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My discovery!?

Posted by Norman King  
Norman King March 05, 2013 02:46AM
I recently looked closely at my specimen displaying disc-shaped crystals of chalcopyrite from the Sweetwater mine in Reynolds County, Missouri, hoping to learn how this crystal habit has arisen in pseudo-isometric (tetragonal) symmetry. I still don’t understand the chalcopyrite crystallography, but I observed these green patches (see photos) in several places on my tabular chalcopyrite specimen. Ordinarily, I would consider this a no-brainer occurrence of malachite. Except malachite has not been reported at the Sweetwater mine–at least not in Mindat.

I have two questions (well, maybe two and a half):

1. Does anyone know of reports of malachite occurring at Sweetwater? Or, is there some other mineral there that mimics malachite?

2. Assuming you all agree with my identification, would this merit addition to the list of Sweetwater minerals, in view of the fact I have no analyses? (I am fully aware of how many green copper carbonates, phosphates, etc. there are!)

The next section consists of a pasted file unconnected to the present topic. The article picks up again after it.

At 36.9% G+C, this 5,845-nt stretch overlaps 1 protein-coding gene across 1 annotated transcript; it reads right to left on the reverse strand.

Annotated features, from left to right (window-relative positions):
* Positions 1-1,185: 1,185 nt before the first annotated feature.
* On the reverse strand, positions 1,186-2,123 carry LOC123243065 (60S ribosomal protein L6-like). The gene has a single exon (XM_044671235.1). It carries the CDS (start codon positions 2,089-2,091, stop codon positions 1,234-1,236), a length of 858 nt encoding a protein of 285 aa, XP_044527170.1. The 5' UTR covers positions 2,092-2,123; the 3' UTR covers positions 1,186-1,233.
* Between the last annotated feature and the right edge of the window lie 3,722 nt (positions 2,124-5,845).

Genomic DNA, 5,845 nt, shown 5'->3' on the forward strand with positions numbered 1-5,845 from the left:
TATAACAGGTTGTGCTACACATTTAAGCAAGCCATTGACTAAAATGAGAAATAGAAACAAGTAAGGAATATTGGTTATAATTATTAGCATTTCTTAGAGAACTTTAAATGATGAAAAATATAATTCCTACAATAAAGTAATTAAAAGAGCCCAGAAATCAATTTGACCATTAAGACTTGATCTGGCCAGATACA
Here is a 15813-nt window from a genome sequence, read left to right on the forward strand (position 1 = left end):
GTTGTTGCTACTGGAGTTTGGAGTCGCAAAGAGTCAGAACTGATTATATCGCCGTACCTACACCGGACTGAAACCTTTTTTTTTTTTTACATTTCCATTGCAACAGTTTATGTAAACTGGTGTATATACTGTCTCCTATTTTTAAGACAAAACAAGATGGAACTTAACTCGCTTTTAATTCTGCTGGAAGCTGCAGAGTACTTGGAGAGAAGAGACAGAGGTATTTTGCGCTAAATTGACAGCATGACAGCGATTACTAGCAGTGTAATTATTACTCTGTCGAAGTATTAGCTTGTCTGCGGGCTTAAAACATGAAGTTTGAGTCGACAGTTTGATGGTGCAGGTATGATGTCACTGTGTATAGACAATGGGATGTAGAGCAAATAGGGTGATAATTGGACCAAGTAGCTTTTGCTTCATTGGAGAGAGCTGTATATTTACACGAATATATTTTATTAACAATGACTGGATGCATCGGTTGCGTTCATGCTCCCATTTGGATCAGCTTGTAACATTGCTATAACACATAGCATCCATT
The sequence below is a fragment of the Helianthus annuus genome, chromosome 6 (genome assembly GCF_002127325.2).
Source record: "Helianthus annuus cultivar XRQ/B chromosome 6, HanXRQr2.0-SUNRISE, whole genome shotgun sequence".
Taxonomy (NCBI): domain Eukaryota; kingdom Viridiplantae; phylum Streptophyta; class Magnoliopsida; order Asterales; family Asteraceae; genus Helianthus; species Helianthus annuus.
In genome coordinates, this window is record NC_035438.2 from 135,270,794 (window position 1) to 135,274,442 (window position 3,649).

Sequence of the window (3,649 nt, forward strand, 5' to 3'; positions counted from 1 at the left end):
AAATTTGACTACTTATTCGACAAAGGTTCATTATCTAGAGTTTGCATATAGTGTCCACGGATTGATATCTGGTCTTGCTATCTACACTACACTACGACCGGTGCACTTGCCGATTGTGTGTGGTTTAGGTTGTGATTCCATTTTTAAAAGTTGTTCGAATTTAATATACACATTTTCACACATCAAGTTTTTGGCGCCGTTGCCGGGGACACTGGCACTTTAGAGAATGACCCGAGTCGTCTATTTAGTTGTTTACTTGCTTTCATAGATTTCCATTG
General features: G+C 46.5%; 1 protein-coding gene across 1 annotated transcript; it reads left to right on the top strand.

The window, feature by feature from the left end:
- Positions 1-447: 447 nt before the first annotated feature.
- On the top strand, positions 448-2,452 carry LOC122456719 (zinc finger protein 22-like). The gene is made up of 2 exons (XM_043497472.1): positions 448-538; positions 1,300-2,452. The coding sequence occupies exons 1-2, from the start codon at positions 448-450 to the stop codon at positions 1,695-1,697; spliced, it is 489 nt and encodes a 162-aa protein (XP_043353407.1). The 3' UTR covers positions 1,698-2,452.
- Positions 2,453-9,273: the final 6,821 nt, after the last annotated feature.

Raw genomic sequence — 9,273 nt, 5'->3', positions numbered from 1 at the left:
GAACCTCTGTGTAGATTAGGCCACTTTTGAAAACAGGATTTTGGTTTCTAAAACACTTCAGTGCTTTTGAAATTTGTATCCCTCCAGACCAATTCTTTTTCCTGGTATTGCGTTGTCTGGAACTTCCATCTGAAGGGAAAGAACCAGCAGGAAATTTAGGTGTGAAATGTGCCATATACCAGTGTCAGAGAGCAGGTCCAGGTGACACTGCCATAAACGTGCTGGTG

I’d like to upload this photo to the gallery, and add malachite to the mineral list for that locality, but I wonder how the managers would view this.
open | download - green1b,16.2mm-r.jpg (378.8 KB)
open | download - chalco3d,25.1mm-r.jpg (371.5 KB)
Keith A. Peregrine March 05, 2013 10:22AM
Malachite is a definite possibility. In Adams County, IL geodes containing Chalcopyrite, Malachite is also present as a secondary mineral usually forming on top of the Chalcopyrite.

Rob Woodside March 05, 2013 08:31PM
The dolomite looks a little acid eaten, so I wonder if the specimen wasn't enhanced in acid to get the blue tarnish and then never neutralized to give the green???
Norman King March 05, 2013 10:56PM

You sound like a true skeptic. (Ah, the lessons of experience, right?)